Who is the Sandman?

This could seem like a funny question, maybe even a dumb question to many parents. I mean, in today’s age kids have the opportunity to watch cable TV, Movie on Demand, Netflix, etc. One would think that they would be up-to-date on all the stories and fairy tales from their “home” country, right?

This is not always the case – and we need to remember that as parents. We can’t assume that they know everything about our home country. And with that assumption, we can’t assume that our kids will figure it out or transition well if/when they move there.

How can we help them?

I think the best way is to inform them that although they may look like everyone else, they will be different. Actually, they probably have already figured that out if they are in elementary school and have made the return trip to visit family. Although they may know this, do they know how to cope with it? Can we teach them how? Can we encourage them?

I think we can.

1. Clueless does not equal stupid. I believe this is an idea that many TCKs may battle with as they enter the “home” country and not know what everyone else round them seems to know. It could be TV shows, it could be an expression/idiom, or even a name of a candy. They will feel stupid, but they need to remember that they are not. We can help them by reminding them that they are going to experience it and that this situation is normal. They are definitely not stupid.

2. Laugh – Laughing brings healing and can soothe the heart. Learning to laugh at ourselves is not always easy, but it can be done. Kids need to see that everyone messes up and are not perfect. Maybe you can share with them a time you messed up culturally when you were home – because let’s get real, even we forget what “home” is like. Just this summer, I had trouble counting money in my home country – It’s moments like this that I want to use as a model for “marking it up” as a living-overseas moment for me. For them, a TCK moment. Nothing more.

3. Bridge-people – You may have heard this term when you first moved overseas – you know the person that can help you understand the new culture better, be the bridge for you. I think this is needed for older children who transition into their parent’s home country. They need someone around their age who can help them navigate the teenage/university cultural differences. Someone who has been there and can relate to them, possibly another TCK or mentor who understands the issues of TCKs.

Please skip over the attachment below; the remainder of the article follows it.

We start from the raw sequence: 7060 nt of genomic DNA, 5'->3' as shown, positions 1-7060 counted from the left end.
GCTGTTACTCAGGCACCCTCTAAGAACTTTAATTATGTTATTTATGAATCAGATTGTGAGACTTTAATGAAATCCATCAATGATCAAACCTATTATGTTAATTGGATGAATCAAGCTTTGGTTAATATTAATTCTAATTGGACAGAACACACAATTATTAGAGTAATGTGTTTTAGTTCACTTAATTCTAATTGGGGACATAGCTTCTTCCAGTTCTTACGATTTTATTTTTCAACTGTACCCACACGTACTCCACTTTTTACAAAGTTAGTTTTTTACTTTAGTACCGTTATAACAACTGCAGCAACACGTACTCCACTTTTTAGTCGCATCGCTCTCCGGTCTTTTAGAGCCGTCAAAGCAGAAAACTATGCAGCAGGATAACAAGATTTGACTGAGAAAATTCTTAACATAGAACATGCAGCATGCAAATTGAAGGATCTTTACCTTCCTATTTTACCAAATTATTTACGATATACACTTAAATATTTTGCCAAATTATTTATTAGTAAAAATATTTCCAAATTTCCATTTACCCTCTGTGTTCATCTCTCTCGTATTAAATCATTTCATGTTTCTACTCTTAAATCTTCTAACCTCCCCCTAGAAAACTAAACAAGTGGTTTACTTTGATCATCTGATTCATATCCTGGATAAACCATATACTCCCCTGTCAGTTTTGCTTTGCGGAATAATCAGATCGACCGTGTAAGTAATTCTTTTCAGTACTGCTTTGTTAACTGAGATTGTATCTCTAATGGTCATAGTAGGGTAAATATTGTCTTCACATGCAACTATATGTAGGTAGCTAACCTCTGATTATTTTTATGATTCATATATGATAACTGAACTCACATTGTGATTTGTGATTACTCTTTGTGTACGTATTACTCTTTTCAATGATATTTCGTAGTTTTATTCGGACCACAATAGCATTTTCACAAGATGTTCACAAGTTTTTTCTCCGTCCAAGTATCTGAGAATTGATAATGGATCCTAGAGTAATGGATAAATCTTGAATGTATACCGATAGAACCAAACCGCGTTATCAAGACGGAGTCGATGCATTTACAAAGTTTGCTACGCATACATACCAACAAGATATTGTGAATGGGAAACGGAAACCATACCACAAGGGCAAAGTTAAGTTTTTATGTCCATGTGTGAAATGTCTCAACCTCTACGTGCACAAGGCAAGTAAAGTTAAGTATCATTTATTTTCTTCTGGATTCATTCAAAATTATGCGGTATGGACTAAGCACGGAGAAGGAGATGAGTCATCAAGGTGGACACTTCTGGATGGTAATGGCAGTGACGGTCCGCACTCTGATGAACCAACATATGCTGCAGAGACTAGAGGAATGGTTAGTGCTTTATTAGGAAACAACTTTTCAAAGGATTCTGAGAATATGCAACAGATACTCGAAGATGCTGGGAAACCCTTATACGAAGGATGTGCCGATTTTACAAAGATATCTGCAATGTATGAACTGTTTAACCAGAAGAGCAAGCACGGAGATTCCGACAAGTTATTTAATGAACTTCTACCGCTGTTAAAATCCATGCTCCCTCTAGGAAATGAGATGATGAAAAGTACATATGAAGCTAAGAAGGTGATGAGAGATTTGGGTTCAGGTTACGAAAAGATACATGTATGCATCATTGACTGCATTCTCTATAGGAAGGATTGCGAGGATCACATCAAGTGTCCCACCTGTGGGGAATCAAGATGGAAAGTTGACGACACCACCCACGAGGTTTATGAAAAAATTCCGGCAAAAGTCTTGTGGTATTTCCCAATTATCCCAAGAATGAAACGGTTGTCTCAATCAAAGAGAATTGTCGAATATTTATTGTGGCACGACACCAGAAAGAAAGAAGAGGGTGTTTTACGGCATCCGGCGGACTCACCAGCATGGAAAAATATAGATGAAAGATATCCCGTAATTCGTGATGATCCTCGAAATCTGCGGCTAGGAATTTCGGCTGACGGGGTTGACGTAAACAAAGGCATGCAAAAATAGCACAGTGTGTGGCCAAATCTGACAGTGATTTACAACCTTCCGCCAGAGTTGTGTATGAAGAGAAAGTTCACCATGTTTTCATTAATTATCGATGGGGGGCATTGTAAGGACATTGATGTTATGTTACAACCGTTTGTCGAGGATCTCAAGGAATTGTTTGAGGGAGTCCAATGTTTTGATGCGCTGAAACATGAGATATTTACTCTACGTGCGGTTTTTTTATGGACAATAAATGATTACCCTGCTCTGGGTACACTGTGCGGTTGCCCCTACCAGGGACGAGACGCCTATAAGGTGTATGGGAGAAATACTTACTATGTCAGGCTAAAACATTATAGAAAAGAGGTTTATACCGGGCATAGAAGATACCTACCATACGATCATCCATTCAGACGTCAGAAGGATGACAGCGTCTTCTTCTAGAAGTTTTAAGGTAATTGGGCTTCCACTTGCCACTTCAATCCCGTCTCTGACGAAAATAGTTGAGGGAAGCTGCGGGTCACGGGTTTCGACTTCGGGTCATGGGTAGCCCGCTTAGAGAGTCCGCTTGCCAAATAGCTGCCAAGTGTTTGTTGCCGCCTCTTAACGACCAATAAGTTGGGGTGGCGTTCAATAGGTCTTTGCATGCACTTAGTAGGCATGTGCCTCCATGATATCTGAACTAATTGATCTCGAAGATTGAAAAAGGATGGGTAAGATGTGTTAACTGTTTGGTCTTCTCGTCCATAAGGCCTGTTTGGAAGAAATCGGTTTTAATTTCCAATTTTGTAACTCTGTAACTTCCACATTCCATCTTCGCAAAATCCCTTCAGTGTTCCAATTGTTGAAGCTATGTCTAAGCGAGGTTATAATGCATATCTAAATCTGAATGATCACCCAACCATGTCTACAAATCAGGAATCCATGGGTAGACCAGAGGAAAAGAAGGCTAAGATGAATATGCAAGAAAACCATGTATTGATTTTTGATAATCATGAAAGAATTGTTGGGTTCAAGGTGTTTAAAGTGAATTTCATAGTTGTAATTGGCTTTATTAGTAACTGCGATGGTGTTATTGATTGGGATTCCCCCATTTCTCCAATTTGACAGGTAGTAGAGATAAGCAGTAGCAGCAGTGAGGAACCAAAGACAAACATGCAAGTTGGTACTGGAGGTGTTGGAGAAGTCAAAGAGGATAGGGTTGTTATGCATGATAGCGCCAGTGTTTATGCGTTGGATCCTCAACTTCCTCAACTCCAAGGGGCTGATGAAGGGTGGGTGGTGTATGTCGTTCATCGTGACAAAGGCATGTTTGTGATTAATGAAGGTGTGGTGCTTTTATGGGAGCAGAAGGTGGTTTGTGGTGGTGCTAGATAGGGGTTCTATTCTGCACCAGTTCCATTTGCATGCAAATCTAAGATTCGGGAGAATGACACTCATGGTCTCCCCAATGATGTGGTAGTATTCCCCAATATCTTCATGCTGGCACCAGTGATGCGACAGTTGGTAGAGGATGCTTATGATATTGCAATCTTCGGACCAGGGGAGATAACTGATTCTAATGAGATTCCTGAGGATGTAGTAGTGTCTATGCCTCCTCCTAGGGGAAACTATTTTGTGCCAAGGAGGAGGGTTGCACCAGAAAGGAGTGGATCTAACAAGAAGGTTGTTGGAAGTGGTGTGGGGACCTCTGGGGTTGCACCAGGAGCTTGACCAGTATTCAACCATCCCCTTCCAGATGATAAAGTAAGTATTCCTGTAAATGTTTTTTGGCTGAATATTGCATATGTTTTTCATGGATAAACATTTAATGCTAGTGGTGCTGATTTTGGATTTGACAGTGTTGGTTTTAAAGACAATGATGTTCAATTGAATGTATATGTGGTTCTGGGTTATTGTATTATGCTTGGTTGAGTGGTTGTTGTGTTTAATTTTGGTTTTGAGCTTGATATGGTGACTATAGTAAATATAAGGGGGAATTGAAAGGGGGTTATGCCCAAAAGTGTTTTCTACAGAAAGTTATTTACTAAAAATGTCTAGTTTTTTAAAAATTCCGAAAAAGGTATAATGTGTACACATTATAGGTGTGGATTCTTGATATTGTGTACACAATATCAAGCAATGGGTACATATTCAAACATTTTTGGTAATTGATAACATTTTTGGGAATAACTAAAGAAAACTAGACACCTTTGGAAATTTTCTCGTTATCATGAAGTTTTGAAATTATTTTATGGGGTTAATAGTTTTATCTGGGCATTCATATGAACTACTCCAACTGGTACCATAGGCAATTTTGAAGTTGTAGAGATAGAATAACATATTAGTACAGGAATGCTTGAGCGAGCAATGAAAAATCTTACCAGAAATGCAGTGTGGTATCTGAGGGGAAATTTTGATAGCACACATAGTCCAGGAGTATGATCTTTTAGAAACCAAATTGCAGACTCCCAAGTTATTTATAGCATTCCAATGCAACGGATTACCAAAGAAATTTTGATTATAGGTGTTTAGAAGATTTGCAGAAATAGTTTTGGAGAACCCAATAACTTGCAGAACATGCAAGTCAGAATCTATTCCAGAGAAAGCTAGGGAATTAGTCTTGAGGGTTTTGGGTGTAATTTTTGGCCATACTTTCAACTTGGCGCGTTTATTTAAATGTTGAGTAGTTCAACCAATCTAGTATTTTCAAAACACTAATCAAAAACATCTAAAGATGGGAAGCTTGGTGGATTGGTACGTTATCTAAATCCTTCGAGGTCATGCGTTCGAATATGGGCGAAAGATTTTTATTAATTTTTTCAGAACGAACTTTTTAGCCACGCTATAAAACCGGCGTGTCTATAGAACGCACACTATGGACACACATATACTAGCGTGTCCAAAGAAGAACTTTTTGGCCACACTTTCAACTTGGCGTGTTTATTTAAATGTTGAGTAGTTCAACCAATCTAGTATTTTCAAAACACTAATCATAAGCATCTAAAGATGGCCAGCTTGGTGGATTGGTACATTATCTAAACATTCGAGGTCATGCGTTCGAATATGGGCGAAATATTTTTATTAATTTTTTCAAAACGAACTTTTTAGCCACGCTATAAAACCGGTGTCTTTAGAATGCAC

Whoever thought that the one to bring sleep and good dreams would turn out to be the one that stumped a TCK. Thanks Sandman for helping me remember that though my kids live in a world of technology, they still will not get all of my home country’s culture.

Your Turn: What have you seen from your children in regards to “missing out” on the home culture and helping your children cope with this transition issue. Please share in the comments below.

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Book Review: “Home Keeps Moving” by Heidi Sand-Hart

by Heidi Sand-Hart

Summary: Heidi shares her life as a TCK/MK from India moving from country to country from continent to continent, and from culture to culture. She shares the joys, the excitement, and the hard ugly truth of the pain from her experiences. She uses many quotes from other TCK related books and then shares stories as examples. Some stories are her own, others are from fellow TCKs who have written about their own experiences. She discusses issues such as loss, grief, education, and “rootlessness”.

My thoughts: Loved it! I checked it out from the library and had a hard time not writing in it – so I am ordering my own copy soon. It’s not a “how to” book that gives tricks and secrets to making a TCK’s life work out perfect. Instead, Heidi gives the reader a glimpse of her journey in life. It gave me some insights to not only my children, but to my husband as well. She tackles some pretty tough subjects and I like that she doesn’t give a recipe on how to approach the difficult times. She reminded me that each TCK is different, so therefore the process for each is going to be different as well.

If you are a TCK and haven’t read this, I encourage you to check it out. It just might give you the courage to continue to seek out some unresolved issues in your life.

If you are a parent to a TCK – I recommend it just to be able to hear views from a TCK who is open and honest. You just might be get a few insights of your own.

You can get the book here at Amazon. Or if you want possible free shipping click here at Book Despository.

Your Turn: Have you read the book? What were your thoughts?